CPUC Warned Not to Restrict Participation in Low-Income Pilots
The California Public Utilities Commission could shut out many wireless providers from participating in a proposed state LifeLine pilot if it proceeds with proposed rules, the National Lifeline Association (NaLA) warned. The CPUC received comments Tuesday on a proposed decision to approve two pilot programs to stack California LifeLine and federal affordable connectivity program (ACP) benefits (docket R.20-02-008). Verizon cautioned the CPUC to allow “reasonable network management.”
The CPUC may vote June 8 on the draft order to approve wireline and wireless broadband pilots. Participants could get access to up to $57.15 -- or up to $102.15 on tribal lands -- of combined state and federal support for the plans (see 2304260061).
"Rather than heeding the advice of wireless service providers, the Commission has proposed ... a wireless pilot Tier A plan that is an unrealistic platinum-plated unlimited plan that does not exist in the retail marketplace and therefore has no basis,” NaLA commented. That plan would include a free 4G smartphone and unlimited voice, text and mobile data and 50GB of hot spot data at 4G or higher speeds. Meanwhile, the wireless Tier B plan, which includes largely the same requirements except with only 30GB of hot spot data, “is based on a TracFone/Verizon proposal that is a market-leading, ultra-high value offer based on network-owner economics and the purchase power of Walmart, and is unlikely to be offered by other wireless California LifeLine providers,” said NaLA.
Don’t expect any wireless carrier to offer the A plan, or anyone but Verizon to offer the B plan, said NaLA. The association suggested the CPUC review the pilots’ results in 60 to 90 days and consider reassessing its approach then.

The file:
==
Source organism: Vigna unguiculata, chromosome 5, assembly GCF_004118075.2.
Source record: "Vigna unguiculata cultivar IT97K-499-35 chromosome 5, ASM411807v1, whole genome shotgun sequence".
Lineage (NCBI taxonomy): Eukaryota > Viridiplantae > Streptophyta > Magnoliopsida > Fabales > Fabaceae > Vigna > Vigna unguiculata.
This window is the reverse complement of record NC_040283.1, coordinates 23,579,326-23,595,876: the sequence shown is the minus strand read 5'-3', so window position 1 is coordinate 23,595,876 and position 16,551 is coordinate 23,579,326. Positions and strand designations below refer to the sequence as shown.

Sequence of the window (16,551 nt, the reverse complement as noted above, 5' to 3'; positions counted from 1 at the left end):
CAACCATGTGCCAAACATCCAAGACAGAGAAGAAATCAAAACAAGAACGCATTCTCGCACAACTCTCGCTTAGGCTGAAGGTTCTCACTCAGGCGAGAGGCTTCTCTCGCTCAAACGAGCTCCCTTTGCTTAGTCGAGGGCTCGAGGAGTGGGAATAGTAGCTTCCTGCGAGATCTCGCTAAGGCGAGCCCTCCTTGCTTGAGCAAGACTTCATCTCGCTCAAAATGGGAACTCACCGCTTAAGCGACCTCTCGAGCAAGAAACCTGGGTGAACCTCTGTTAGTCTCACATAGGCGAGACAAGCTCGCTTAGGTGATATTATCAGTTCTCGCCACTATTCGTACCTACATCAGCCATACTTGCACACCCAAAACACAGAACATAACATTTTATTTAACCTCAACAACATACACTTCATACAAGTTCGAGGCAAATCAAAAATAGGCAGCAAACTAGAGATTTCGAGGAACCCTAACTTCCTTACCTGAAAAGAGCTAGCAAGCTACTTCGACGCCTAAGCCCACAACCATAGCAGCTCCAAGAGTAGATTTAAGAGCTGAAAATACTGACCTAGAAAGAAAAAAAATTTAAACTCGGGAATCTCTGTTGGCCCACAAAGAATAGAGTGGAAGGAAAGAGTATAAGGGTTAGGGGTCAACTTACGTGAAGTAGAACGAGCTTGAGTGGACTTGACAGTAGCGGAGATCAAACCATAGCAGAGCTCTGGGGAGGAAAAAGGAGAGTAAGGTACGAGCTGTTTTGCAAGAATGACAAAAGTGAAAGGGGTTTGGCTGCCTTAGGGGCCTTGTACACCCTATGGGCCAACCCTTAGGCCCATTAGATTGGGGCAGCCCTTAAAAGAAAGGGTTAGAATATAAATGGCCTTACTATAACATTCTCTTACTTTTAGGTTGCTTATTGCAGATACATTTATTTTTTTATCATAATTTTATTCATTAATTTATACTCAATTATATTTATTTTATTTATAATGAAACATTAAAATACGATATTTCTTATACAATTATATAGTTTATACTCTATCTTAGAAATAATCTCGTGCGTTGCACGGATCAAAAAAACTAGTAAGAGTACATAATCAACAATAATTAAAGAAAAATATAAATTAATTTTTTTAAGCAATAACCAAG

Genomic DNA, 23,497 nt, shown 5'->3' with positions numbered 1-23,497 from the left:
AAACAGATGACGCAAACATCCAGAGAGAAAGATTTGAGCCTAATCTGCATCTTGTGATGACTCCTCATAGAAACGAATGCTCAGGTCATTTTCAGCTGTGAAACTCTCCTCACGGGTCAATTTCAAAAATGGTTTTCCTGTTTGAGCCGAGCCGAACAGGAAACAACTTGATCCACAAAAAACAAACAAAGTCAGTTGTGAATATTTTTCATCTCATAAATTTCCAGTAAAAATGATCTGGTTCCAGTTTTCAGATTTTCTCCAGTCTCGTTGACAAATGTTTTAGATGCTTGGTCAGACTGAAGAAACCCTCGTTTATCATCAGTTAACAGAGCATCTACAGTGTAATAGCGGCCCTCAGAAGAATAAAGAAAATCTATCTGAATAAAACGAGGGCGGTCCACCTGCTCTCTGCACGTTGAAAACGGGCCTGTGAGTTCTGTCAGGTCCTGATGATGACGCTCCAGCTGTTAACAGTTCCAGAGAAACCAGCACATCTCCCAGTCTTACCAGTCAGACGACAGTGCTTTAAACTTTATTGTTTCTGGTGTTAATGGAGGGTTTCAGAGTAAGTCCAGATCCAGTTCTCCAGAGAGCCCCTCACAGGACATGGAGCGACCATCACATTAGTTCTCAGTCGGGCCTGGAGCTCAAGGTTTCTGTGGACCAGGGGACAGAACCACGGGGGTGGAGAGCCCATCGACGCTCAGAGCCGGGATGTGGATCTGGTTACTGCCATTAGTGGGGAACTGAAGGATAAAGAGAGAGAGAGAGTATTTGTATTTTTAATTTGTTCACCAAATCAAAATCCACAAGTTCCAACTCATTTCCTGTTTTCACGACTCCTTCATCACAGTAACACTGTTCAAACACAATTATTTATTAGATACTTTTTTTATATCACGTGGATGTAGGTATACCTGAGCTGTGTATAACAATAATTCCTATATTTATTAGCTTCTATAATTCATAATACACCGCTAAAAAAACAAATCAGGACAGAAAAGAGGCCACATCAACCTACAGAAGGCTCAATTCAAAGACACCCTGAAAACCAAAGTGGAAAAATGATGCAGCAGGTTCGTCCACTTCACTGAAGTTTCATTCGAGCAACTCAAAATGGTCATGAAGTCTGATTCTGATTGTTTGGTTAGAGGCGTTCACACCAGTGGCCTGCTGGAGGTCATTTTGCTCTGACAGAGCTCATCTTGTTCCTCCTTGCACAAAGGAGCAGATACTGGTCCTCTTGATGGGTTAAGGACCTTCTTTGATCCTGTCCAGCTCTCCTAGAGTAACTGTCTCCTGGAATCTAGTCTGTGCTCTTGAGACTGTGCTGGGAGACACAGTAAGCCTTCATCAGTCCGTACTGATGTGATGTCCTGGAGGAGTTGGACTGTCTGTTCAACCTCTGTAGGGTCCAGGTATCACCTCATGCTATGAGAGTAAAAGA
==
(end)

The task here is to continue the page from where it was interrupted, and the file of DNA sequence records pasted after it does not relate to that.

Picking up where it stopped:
The state pilots “will provide critical access to affordable connectivity to California’s disadvantaged communities and households eligible for LifeLine and ACP,” said Verizon's Tracfone. However, it has concerns with the proposed wireless pilots preventing carriers from slowing subscribers’ speeds until they use 150GB on the A plan or 80GB on the B plan. Tracfone, which would likely provide the B plan, "would not intentionally reduce a subscriber’s speed,” Verizon said. “But like all carriers and plans," it could reduce a wireless customer’s data speed "temporarily in times of network congestion.” The carrier may not participate if that isn’t allowed.
It's good that participation is voluntary in the wireline pilots, said the California Broadband and Video Association. "Certain restrictive requirements, including the proposed speed minimum, data caps and reporting requirements, could deter pilot program participation," the cable group said. The CPUC proposed requiring unlimited 100 Mbps download and 20 Mbps upload speeds, or the highest available service in that location.
Use the federal 25/3 Mbps standard instead for the wireline pilot, said CalTel and other small local exchange carriers. Don't require wireline carriers with no data caps to track individual customers' usage, they warned: Tracking is expensive and small LECs might not participate.
Consumer groups supported the proposed pilots. However, The Utility Reform Network and Greenlining Institute suggested not requiring social security numbers. “Some eligible consumers may not remember or do not have access to this information," such as people with unstable housing, they said. Also, TURN and Greenlining suggested the CPUC clarify that participants may choose to use their current phones rather than be forced to get a new device. Center for Accessible Technology said the pilots’ proposed two-year end date “will ensure a responsible use of LifeLine funds.”